Background: During a substantial elevation in scarlet fever (SF) notifications in 2014 a national genomic study was undertaken of Streptococcus pyogenes (Group A Streptococci, GAS) isolates from patients with SF with comparison to isolates from patients with invasive disease (iGAS) to test the hypotheses that the increase in SF was due to either the introduction of one or more new/emerging strains in the population in England or the transmission of a known genetic element through the population of GAS by horizontal gene transfer (HGT) resulting in infections with an increased likelihood of causing SF. Isolates were collected to provide geographical representation, for approximately 5% SF isolates from each region from 1st April 2014 to 18th June 2014. Contemporaneous iGAS isolates for which genomic data were available were included for comparison. Data were analysed in order to determine emm gene sequence type, phylogenetic lineage and genomic clade representation, the presence of known prophage elements and the presence of genes known to confer pathogenicity and resistance to antibiotics.
Results: 555 isolates were analysed, 303 from patients with SF and 252 from patients with iGAS. Isolates from patients with SF were of multiple distinct emm sequence types and phylogenetic lineages. Prior to data normalisation, emm3 was the predominant type (accounting for 42.9% of SF isolates, 130/303 95%CI 37.5-48.5; 14.7% higher than the percentage of emm3 isolates found in the iGAS isolates). Post-normalisation emm types, 4 and 12, were found to be over-represented in patients with SF versus iGAS (p < 0.001). A single gene, ssa, was over-represented in isolates from patients with SF. No single phage was found to be over represented in SF vs iGAS. However, a "meta-ssa" phage defined by the presence of :315.2, SPsP6, MGAS10750.3 or HK360ssa, was found to be over represented. The HKU360.vir phage was not detected yet the HKU360.ssa phage was present in 43/63 emm12 isolates but not found to be over-represented in isolates from patients with SF.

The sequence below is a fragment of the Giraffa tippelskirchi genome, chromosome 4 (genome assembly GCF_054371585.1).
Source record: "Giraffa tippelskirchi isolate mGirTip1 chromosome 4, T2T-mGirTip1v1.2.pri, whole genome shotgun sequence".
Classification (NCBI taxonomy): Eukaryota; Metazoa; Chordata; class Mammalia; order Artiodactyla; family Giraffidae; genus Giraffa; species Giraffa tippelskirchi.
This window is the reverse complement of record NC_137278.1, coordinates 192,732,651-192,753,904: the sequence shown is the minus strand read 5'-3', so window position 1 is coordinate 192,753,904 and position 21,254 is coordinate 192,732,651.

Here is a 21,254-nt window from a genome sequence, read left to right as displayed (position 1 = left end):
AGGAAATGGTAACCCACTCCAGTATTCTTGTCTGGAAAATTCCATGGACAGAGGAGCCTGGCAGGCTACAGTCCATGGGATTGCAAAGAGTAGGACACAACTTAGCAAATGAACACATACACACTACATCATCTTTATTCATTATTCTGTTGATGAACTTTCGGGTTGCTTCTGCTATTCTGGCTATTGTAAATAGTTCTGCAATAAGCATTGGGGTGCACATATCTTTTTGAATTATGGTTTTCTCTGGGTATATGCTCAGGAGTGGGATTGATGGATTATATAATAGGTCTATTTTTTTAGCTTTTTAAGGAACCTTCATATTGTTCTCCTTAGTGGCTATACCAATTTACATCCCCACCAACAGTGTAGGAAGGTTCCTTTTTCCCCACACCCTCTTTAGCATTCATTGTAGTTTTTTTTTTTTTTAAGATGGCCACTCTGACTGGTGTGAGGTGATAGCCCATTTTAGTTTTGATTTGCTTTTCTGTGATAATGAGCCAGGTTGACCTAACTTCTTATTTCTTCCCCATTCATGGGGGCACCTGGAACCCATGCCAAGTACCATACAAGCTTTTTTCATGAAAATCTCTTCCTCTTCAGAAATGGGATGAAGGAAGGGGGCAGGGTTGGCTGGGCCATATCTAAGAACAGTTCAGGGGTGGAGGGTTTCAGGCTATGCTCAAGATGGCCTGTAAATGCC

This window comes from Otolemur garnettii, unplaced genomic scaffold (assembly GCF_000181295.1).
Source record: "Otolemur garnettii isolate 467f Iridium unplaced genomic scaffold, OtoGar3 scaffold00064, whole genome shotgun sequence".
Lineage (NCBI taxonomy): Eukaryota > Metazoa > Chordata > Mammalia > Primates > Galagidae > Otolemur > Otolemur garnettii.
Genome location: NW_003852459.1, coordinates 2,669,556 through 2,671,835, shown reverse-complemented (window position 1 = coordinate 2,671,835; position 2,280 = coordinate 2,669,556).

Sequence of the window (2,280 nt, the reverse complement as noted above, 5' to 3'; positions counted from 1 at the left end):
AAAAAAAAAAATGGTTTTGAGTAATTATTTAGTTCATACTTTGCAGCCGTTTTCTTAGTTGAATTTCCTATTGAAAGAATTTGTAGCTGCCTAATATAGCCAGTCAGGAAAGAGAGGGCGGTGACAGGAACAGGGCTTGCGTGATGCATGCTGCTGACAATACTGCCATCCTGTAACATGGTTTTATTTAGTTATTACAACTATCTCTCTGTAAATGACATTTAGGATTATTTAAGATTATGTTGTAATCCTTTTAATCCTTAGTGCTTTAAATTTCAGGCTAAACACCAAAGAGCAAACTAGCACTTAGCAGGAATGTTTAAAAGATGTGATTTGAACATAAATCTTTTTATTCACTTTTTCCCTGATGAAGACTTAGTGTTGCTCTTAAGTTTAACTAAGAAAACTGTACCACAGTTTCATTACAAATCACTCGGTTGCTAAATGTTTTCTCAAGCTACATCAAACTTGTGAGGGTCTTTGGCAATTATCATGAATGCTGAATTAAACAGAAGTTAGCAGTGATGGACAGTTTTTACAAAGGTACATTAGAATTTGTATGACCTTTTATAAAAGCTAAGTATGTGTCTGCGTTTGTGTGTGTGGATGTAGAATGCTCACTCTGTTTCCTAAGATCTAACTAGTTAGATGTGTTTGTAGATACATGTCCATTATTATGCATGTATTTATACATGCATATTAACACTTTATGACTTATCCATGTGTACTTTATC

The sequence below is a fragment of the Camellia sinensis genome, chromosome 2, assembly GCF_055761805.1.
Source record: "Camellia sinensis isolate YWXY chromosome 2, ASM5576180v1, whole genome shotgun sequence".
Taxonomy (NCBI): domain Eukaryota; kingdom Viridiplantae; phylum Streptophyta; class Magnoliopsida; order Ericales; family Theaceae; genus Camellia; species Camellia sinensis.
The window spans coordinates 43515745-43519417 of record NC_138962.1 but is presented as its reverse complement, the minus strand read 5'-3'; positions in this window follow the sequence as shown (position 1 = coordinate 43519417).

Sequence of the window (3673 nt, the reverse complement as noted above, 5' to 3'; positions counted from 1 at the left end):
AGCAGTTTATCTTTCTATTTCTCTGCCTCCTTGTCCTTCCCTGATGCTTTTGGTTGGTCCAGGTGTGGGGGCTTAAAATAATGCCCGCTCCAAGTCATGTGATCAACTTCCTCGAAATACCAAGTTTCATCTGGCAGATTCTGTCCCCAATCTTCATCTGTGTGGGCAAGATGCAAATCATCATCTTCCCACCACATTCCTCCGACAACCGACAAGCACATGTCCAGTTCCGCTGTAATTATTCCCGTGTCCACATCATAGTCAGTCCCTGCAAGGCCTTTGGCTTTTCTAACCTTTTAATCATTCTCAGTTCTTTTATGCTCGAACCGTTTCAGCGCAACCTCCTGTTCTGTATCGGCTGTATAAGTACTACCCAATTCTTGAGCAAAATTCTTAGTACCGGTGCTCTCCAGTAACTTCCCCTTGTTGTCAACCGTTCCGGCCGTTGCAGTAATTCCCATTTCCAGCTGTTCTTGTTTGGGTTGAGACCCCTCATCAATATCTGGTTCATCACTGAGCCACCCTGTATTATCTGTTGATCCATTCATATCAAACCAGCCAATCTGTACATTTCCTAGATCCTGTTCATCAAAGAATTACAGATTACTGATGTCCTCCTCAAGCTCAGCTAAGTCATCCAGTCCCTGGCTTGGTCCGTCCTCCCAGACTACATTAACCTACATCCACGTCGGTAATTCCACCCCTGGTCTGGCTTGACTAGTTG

Conclusions: There is no evidence that the increased number of SF cases was a strain-specific or known mobile element specific phenomenon, as the increase in SF cases was associated with multiple lineages of GAS.
Keywords: Genomics; Invasive GAS; Scarlet Fever; Streptococcus pyogenes; iGAS.